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If possible I would like to use a Cisco SF350-24 Layer 3 switch to enable the below network layout. In our office we have 2 internet connections we often use for testing that require an internet connection. We would like a VLAN for each of them.

I am very new to Cisco switches but am able to setup VLAN configuration etc using packet tracer and some tutorials online. However, I'm not sure I can even achieve the below setup with 2 different networks and supplying the VLAN's with an internet connection using the same Layer 3 switch?

Any advice would be greatly appreciated enter image description here

(Edit) With the L3 switch (Cisco 350 series) could I achieve the below? (Network 2 left in for continuity)

Network Layout Option 2

enter image description here

1 Answer 1

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In your schema the VLAN on the left, let's call it VLAN 10, is associated with subnet 192.168.10.0/24, while the VLAN on the right, which we will call VLAN 20, is associated with 192.168.20.0/24.

So you need a gateway for each VLAN, and the only candidate is the switch. It is layer 3 so there's no issue here.

Now, the switch receives a packet from a computer in VLAN 10 for example. How does it know to which ISP router it should forward the packet?

To be able to choose the correct ISP you need to use either one of this features:

  • PBR - I.E. Policy Based Routing: allow to choose a route based on a specific criteria, like the source IP address.
  • VRF: maintains several (in our case 2) routing instances on the switch.
  • NAT: allow to transform the source IP addresses of VLAN 10 to a 192.168.1.X IP address and the source addresses of VLAN 20 to a 192.168.2.X IP address.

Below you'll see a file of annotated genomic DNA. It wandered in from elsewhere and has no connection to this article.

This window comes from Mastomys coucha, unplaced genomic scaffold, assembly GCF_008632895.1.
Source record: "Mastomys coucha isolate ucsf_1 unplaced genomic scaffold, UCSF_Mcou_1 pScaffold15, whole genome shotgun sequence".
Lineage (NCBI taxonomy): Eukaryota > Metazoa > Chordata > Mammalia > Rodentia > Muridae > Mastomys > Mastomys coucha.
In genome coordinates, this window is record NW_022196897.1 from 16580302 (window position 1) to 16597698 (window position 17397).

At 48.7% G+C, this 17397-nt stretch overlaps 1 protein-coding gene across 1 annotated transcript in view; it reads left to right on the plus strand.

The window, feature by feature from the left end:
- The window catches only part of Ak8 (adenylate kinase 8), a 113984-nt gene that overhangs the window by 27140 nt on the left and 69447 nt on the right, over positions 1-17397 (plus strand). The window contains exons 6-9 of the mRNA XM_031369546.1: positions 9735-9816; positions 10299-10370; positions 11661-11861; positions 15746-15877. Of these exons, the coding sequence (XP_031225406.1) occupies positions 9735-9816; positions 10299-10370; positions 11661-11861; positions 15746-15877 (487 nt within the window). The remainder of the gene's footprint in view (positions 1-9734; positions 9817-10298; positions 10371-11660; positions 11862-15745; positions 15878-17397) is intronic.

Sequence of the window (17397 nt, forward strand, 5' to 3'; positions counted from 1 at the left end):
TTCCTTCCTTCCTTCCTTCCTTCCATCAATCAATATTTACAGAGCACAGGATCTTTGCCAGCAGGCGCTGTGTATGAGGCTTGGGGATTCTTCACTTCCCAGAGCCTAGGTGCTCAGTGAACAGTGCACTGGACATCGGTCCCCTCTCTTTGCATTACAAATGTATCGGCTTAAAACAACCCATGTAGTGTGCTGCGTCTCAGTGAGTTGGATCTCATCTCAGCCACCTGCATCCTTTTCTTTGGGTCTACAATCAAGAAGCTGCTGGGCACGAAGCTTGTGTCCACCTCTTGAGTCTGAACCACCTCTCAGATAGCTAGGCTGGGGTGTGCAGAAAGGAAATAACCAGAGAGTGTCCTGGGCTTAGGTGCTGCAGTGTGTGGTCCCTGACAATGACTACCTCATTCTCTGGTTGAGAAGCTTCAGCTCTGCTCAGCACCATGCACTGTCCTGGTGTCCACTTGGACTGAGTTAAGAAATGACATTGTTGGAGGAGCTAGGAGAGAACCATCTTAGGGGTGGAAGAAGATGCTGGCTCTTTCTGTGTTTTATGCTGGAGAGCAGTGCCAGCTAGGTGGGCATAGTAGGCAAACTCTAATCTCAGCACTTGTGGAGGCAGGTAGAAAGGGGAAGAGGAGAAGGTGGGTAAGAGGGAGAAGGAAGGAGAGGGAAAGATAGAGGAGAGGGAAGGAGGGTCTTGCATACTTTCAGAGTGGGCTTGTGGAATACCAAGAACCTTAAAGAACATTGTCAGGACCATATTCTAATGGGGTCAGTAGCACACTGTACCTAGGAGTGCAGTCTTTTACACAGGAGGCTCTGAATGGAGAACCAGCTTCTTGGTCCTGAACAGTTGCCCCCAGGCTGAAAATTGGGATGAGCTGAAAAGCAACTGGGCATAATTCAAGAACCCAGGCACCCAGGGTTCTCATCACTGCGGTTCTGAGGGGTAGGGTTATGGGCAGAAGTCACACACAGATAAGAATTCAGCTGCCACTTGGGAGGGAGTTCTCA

Unfortunately your chosen switch doesn't offer any of these features, so the answer is no, you cannot do it.

What you could do is use 192.168.1.0/24 in VLAN 10 and 192.168.2.0/24 in VLAN 20 (configuring the port that connect to the ISP router in access mode for the corresponding VLAN).

This would put the 3 PCs in each section in the same network though, I don't know if this suit your needs.

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  • With that cheap switch type, you could simply use two of them, one for each site. Point each one's default gateway to the respective ISP router and use a static route between them.
    – Zac67
    Nov 11, 2021 at 10:13
  • Thank you for the responses. One option could be to use 2 Cisco switches. Another could be to scale back and simplify this and forget about the VLAN for Network 2 Then leave Network 2 connected directly to the router. Could another option be to add a router capable of one of the options above; policy based routing, VRF or NAT?
    – James N
    Nov 11, 2021 at 10:49
  • @JamesN If you use a single, central L3 switch (as gateway) but want to split WAN routes by source network, either PBR or VRF are required. If you remove the lower VLANs you can just the same omit the L3 switch and connect the routers directly.
    – Zac67
    Nov 11, 2021 at 11:01
  • @Zac67 Ok thanks. I have edited my question to include another option. Regarding the switch we have is this possible in your opinion? Potentially getting another switch to satisfy Network 2 with VLAN may be the best but I want ot be sure this will work with that switch
    – James N
    Nov 11, 2021 at 11:55
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    @JamesN Definitely. The L3 switch routes private-to-private and the ISP router routes private-to-public (and possibly vice versa). If you don't want full connectivity between all VLANs you can control/filter the traffic by ACLs on the switch.
    – Zac67
    Nov 11, 2021 at 12:05

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